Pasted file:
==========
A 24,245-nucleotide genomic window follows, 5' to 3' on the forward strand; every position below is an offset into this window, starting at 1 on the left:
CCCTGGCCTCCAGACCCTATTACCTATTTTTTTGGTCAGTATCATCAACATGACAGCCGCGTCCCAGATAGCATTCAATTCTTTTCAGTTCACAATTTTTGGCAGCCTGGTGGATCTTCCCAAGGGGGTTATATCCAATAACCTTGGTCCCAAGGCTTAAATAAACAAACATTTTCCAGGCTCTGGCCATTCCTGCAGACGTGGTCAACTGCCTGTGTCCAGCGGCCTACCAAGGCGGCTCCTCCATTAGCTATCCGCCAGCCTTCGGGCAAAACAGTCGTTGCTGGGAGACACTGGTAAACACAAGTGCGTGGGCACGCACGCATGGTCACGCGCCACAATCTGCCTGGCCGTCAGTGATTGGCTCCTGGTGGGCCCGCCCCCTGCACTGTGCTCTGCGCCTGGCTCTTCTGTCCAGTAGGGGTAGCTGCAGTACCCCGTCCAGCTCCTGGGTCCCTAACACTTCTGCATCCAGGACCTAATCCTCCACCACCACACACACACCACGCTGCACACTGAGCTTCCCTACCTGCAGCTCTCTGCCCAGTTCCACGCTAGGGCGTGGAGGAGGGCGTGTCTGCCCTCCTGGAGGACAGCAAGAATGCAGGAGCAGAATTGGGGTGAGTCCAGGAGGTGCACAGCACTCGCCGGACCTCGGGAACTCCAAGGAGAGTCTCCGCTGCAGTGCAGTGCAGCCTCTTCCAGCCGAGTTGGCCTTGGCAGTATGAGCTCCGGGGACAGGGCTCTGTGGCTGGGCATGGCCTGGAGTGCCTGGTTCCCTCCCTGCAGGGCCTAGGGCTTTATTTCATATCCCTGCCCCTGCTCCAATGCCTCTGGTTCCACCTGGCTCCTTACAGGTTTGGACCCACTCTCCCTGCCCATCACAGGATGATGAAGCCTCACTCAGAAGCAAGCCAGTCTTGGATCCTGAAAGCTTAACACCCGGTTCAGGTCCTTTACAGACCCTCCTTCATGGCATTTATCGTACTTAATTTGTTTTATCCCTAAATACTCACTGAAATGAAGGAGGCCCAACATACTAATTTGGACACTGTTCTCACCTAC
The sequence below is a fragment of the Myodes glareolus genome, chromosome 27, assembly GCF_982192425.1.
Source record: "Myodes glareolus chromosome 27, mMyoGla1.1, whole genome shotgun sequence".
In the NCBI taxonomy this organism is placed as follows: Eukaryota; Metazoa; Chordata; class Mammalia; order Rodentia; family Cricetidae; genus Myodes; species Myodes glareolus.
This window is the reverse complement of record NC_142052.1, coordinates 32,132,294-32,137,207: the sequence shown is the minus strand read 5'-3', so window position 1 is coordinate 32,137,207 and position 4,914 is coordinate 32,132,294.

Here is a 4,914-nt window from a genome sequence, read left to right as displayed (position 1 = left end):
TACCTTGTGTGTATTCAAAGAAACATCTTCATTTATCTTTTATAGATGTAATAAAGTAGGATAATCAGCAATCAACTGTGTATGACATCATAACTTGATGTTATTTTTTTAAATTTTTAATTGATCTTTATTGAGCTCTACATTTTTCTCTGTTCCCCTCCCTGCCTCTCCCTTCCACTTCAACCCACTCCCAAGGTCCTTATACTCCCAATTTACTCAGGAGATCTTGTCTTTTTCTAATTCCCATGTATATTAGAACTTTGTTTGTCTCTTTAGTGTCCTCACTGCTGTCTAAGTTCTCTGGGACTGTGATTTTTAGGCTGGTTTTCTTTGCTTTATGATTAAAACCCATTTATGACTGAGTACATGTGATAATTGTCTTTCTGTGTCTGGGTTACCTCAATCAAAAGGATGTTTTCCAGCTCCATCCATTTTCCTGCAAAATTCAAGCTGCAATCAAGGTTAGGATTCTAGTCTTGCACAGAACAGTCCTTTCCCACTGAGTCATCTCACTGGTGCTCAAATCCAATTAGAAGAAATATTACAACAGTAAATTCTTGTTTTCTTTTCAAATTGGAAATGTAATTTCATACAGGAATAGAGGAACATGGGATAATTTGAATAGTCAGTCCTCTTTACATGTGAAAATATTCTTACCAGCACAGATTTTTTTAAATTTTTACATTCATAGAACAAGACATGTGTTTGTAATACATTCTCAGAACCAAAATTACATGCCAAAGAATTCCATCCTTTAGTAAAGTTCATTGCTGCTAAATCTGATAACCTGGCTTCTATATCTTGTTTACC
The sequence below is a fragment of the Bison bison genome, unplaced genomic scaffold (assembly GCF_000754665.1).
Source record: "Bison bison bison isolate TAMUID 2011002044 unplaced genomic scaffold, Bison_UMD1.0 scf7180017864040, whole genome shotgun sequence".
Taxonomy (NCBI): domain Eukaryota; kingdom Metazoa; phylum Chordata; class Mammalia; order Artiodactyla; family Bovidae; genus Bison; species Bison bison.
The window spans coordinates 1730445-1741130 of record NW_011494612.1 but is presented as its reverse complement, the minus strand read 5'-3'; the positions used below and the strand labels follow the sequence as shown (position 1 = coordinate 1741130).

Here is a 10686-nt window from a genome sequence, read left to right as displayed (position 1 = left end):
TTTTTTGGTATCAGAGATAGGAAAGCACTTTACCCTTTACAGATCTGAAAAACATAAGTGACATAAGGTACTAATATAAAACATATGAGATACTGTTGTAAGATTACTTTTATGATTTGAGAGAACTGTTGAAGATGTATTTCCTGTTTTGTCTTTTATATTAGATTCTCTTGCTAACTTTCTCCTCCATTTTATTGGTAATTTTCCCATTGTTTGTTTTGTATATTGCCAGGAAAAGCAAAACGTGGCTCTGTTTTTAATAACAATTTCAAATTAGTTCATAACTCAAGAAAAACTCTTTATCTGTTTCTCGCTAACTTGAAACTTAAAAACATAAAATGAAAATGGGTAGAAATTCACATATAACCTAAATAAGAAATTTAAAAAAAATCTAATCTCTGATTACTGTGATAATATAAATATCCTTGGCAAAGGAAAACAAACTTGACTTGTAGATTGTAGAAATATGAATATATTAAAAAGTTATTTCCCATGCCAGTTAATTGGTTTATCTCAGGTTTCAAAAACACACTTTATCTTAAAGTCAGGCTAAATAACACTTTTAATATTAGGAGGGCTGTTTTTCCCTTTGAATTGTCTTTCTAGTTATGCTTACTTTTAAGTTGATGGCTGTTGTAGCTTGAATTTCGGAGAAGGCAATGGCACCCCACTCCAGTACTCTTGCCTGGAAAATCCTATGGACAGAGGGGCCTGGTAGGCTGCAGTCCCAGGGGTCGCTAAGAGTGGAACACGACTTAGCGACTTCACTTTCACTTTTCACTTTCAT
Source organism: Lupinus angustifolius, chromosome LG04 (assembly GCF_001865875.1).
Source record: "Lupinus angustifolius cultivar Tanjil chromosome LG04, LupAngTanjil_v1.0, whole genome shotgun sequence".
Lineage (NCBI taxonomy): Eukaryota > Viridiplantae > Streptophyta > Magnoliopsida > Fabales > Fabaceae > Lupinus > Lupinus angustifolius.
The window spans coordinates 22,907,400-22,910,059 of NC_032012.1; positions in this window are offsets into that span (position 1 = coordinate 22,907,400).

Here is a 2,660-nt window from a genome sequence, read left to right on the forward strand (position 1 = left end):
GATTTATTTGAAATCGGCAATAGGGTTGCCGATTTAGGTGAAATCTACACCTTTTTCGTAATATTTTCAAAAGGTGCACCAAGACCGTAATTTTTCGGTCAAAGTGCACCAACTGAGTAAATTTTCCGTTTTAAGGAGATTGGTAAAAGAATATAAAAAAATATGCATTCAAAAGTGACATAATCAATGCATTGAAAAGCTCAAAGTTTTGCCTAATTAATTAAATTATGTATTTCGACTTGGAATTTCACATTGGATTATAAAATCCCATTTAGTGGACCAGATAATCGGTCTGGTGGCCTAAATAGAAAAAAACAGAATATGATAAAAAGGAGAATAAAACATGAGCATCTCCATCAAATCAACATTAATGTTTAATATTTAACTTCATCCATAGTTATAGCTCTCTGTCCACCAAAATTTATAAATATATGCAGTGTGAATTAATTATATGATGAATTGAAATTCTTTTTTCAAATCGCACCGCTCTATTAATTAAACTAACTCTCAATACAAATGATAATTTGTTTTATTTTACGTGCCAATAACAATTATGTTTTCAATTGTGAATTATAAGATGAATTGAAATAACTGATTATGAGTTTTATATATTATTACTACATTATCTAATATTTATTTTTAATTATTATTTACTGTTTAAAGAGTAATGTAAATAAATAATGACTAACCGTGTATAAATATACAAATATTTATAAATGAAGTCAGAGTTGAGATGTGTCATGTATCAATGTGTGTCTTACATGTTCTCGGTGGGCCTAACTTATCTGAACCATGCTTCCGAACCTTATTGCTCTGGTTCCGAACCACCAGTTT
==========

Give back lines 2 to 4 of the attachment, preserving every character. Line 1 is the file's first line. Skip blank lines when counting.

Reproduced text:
CCCTGGCCTCCAGACCCTATTACCTATTTTTTTGGTCAGTATCATCAACATGACAGCCGCGTCCCAGATAGCATTCAATTCTTTTCAGTTCACAATTTTTGGCAGCCTGGTGGATCTTCCCAAGGGGGTTATATCCAATAACCTTGGTCCCAAGGCTTAAATAAACAAACATTTTCCAGGCTCTGGCCATTCCTGCAGACGTGGTCAACTGCCTGTGTCCAGCGGCCTACCAAGGCGGCTCCTCCATTAGCTATCCGCCAGCCTTCGGGCAAAACAGTCGTTGCTGGGAGACACTGGTAAACACAAGTGCGTGGGCACGCACGCATGGTCACGCGCCACAATCTGCCTGGCCGTCAGTGATTGGCTCCTGGTGGGCCCGCCCCCTGCACTGTGCTCTGCGCCTGGCTCTTCTGTCCAGTAGGGGTAGCTGCAGTACCCCGTCCAGCTCCTGGGTCCCTAACACTTCTGCATCCAGGACCTAATCCTCCACCACCACACACACACCACGCTGCACACTGAGCTTCCCTACCTGCAGCTCTCTGCCCAGTTCCACGCTAGGGCGTGGAGGAGGGCGTGTCTGCCCTCCTGGAGGACAGCAAGAATGCAGGAGCAGAATTGGGGTGAGTCCAGGAGGTGCACAGCACTCGCCGGACCTCGGGAACTCCAAGGAGAGTCTCCGCTGCAGTGCAGTGCAGCCTCTTCCAGCCGAGTTGGCCTTGGCAGTATGAGCTCCGGGGACAGGGCTCTGTGGCTGGGCATGGCCTGGAGTGCCTGGTTCCCTCCCTGCAGGGCCTAGGGCTTTATTTCATATCCCTGCCCCTGCTCCAATGCCTCTGGTTCCACCTGGCTCCTTACAGGTTTGGACCCACTCTCCCTGCCCATCACAGGATGATGAAGCCTCACTCAGAAGCAAGCCAGTCTTGGATCCTGAAAGCTTAACACCCGGTTCAGGTCCTTTACAGACCCTCCTTCATGGCATTTATCGTACTTAATTTGTTTTATCCCTAAATACTCACTGAAATGAAGGAGGCCCAACATACTAATTTGGACACTGTTCTCACCTAC
The sequence below is a fragment of the Myodes glareolus genome, chromosome 27, assembly GCF_982192425.1.
Source record: "Myodes glareolus chromosome 27, mMyoGla1.1, whole genome shotgun sequence".